30 melina December 14, 2008 at 5:42 pm

Hello there. I’m happy to see that there’s actually a website for males on the art of manliness – or being a REAL MAN! I commend you. My site is about the art of femininity!

Quote; ‘For example, my son will know how to admit when he is wrong, because a real man does not always carry the need to be right. Being a man means recognizing when we err, and then extracting our best lesson from the experience….’

Wow, I think I must be reading the words of a real man here, a man who’s sense of worth is so secure that admitting he has made a mistake will not crush him!

I am sure with you as a role model, your son is definitely going to grow up into a real man as well!

Melina :-)

31 Kyle January 20, 2009 at 8:49 pm

Absolutely one of the best articles I have ever read! Thank you for teaching me these valuable life lessons.

32 sean808080 March 24, 2009 at 2:58 am

Great post on a great blog. Thanks for voicing what some have realized through trial and error.

33 Alejandro April 22, 2009 at 5:10 pm

Great editorial, Sean, and very true! I’m thankful I had a great father in my life. I don’t care what those self-righteous feminist jerks and so-called enlightened men say, men are vital to the welfare of children as are women. Humanity has survived in tact because fathers took active roles in the lives of their offspring; not – as Barbara Tuchman once claimed – in spite of it. Every boy should have a father, or at least a father figure, like my own dad and, of course, Sean!

34 Ryan December 31, 2009 at 10:10 am

Ouch. That one hurt. Bravo.

35 Sonia May 4, 2010 at 4:57 pm

Why are these qualities particular to men? You seem to have assembled a wonderful list of characteristics like honesty, respect, and poise that we all, as human beings, should be able to expect from each other.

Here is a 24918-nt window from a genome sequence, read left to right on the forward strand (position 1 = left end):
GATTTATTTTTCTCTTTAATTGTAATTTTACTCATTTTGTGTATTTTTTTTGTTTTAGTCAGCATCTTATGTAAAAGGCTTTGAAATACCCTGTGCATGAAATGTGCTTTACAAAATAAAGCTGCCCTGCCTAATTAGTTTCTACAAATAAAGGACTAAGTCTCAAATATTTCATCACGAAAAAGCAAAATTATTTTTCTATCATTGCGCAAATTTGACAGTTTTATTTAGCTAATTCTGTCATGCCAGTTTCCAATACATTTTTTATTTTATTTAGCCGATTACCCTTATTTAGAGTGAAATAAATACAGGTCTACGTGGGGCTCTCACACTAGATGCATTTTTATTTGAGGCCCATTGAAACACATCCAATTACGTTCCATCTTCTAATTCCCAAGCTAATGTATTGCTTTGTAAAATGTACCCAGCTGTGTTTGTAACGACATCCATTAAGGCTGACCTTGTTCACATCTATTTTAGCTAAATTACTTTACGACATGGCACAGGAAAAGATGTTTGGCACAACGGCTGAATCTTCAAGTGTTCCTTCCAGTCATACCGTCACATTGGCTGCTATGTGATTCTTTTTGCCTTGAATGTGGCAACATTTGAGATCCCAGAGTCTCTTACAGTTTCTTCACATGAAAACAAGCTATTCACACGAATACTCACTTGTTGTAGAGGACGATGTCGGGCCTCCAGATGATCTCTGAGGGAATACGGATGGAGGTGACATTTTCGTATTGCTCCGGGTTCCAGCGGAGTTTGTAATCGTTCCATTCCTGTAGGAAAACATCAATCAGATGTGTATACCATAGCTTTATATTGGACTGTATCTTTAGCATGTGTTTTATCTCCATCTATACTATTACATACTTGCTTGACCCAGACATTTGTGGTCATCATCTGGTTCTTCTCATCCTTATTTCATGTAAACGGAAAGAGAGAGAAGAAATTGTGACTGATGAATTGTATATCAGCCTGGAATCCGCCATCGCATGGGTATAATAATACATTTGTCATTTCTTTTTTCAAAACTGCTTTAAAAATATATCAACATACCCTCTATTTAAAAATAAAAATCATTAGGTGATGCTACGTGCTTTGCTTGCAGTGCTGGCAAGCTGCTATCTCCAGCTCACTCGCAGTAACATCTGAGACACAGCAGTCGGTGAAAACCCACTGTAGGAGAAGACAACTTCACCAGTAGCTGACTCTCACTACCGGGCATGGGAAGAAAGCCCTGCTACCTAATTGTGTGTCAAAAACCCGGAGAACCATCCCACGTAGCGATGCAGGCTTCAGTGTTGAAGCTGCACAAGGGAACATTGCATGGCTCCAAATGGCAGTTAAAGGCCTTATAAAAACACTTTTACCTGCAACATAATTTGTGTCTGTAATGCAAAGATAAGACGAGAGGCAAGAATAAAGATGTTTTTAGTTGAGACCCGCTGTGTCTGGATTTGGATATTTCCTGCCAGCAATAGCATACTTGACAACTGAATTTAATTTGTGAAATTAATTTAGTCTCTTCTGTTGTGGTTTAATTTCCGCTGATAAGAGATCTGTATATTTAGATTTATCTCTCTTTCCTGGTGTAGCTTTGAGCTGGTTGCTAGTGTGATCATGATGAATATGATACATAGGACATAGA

On a side note, I am a woman, and I’ve always had the impulse to open doors for people. I’m uncomfortable when men open doors for me just because I’m a woman, as I’d be just as likely to open a door for a man. So yes, open doors for people. It’s polite. But know that every individual will have a different reaction that may or may not be “congruent” with what’s expected for their gender.

36 andrea June 29, 2010 at 12:04 am

Amen…. love it!
All men should be taught this…

A man, above all, recognizes his duty and therefore does not accept it lightly. He understands that his word is his bond, exercised by everyday actions and daily decisions. He will not waft through life selfish or disconnected, like someone who carries a fickle mind. A man, a real man, will not make promises he cannot keep, and chooses his words as carefully as he does his commitments. And because this man honors his words, he is in turned honored in his actions.
And while years may fall carelessly from the calendar, and the world may pass us by like a reckless wind, it is never too late to man up and mean it

37 Ann July 8, 2010 at 1:37 am

What beautiful wisdom to share – thank you thank you, Sean for writing this. My ex-husband and father to our two children has been MIA due to chronic mental illness and alcoholism. Your words sum up the lessons I as a single mom have tried to teach my son throughout the last 17 years. He will soon go off to college – your book will travel with him as a small surprise in his suitcase. Peace.

38 Greg April 25, 2013 at 5:53 am

That’s great. I have just found this site when attempting to understand more fully how I can better teach my son to be a ‘good man’. I have asked him to make a list (as I have too) to open a discussion around the topic of what makes ‘a good man. Respecting women was the 1st thing I wrote alongside, ‘respect yourself’. My son is 22 and I am concerned that I have not offered him much education in this area. My dads dad dies when he was very young and I feel that I was not offered much guidance in this area. Good manners and punctuality were the primary ones my dad taught me. I want to go much deeper than this so coming across Art of Manliness has been great. Thanks Brett and Kate and everyone who has also commented.

39 Kenny A. December 5, 2013 at 10:04 am

Reading through the archives makes me wish I had found this site years before I stumbled upon while researching advice on what it meant to be a Godfather.
Having no children myself, I find plenty of useful lessons to pass on to my nephews and my Godson when he is older.
Thanks!

Leave a Comment

Previous post:

Next post:

Site Meter